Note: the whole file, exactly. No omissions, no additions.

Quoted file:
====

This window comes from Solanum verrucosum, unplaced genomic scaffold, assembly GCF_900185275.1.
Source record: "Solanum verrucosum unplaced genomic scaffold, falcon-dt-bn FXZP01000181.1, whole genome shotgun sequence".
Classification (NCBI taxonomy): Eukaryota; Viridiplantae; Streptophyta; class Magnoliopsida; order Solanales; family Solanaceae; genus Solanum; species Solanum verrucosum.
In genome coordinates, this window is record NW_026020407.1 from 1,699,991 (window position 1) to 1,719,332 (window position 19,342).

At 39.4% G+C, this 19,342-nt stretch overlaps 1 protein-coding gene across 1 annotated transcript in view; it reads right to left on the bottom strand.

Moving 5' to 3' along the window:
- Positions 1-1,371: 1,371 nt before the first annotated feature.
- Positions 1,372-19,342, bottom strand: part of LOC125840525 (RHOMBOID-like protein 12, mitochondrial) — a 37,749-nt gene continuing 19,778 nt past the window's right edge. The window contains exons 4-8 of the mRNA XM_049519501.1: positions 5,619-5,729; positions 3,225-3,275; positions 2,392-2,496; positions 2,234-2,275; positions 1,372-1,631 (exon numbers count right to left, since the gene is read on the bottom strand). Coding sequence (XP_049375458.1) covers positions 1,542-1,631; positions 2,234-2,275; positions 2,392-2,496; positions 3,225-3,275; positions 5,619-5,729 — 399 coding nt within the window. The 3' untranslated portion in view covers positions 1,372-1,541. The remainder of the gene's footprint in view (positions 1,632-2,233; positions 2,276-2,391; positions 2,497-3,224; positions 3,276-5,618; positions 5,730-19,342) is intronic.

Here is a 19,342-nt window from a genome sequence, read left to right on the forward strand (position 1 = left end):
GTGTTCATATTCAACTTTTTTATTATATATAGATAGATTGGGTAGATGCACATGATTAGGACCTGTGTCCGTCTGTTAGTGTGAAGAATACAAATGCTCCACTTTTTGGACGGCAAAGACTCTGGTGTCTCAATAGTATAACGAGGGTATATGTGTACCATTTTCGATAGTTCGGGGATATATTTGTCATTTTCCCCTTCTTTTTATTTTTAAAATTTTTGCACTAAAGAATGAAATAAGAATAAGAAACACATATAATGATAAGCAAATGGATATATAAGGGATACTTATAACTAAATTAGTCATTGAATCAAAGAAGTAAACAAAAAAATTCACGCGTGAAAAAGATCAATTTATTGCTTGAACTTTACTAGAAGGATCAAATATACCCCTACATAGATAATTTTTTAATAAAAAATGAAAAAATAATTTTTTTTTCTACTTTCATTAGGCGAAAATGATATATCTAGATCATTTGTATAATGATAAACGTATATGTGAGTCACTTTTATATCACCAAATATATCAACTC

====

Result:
This window comes from Solanum verrucosum, unplaced genomic scaffold, assembly GCF_900185275.1.
Source record: "Solanum verrucosum unplaced genomic scaffold, falcon-dt-bn FXZP01000181.1, whole genome shotgun sequence".
Classification (NCBI taxonomy): Eukaryota; Viridiplantae; Streptophyta; class Magnoliopsida; order Solanales; family Solanaceae; genus Solanum; species Solanum verrucosum.
In genome coordinates, this window is record NW_026020407.1 from 1,699,991 (window position 1) to 1,719,332 (window position 19,342).

At 39.4% G+C, this 19,342-nt stretch overlaps 1 protein-coding gene across 1 annotated transcript in view; it reads right to left on the bottom strand.

Moving 5' to 3' along the window:
- Positions 1-1,371: 1,371 nt before the first annotated feature.
- Positions 1,372-19,342, bottom strand: part of LOC125840525 (RHOMBOID-like protein 12, mitochondrial) — a 37,749-nt gene continuing 19,778 nt past the window's right edge. The window contains exons 4-8 of the mRNA XM_049519501.1: positions 5,619-5,729; positions 3,225-3,275; positions 2,392-2,496; positions 2,234-2,275; positions 1,372-1,631 (exon numbers count right to left, since the gene is read on the bottom strand). Coding sequence (XP_049375458.1) covers positions 1,542-1,631; positions 2,234-2,275; positions 2,392-2,496; positions 3,225-3,275; positions 5,619-5,729 — 399 coding nt within the window. The 3' untranslated portion in view covers positions 1,372-1,541. The remainder of the gene's footprint in view (positions 1,632-2,233; positions 2,276-2,391; positions 2,497-3,224; positions 3,276-5,618; positions 5,730-19,342) is intronic.

Here is a 19,342-nt window from a genome sequence, read left to right on the forward strand (position 1 = left end):
GTGTTCATATTCAACTTTTTTATTATATATAGATAGATTGGGTAGATGCACATGATTAGGACCTGTGTCCGTCTGTTAGTGTGAAGAATACAAATGCTCCACTTTTTGGACGGCAAAGACTCTGGTGTCTCAATAGTATAACGAGGGTATATGTGTACCATTTTCGATAGTTCGGGGATATATTTGTCATTTTCCCCTTCTTTTTATTTTTAAAATTTTTGCACTAAAGAATGAAATAAGAATAAGAAACACATATAATGATAAGCAAATGGATATATAAGGGATACTTATAACTAAATTAGTCATTGAATCAAAGAAGTAAACAAAAAAATTCACGCGTGAAAAAGATCAATTTATTGCTTGAACTTTACTAGAAGGATCAAATATACCCCTACATAGATAATTTTTTAATAAAAAATGAAAAAATAATTTTTTTTTCTACTTTCATTAGGCGAAAATGATATATCTAGATCATTTGTATAATGATAAACGTATATGTGAGTCACTTTTATATCACCAAATATATCAACTC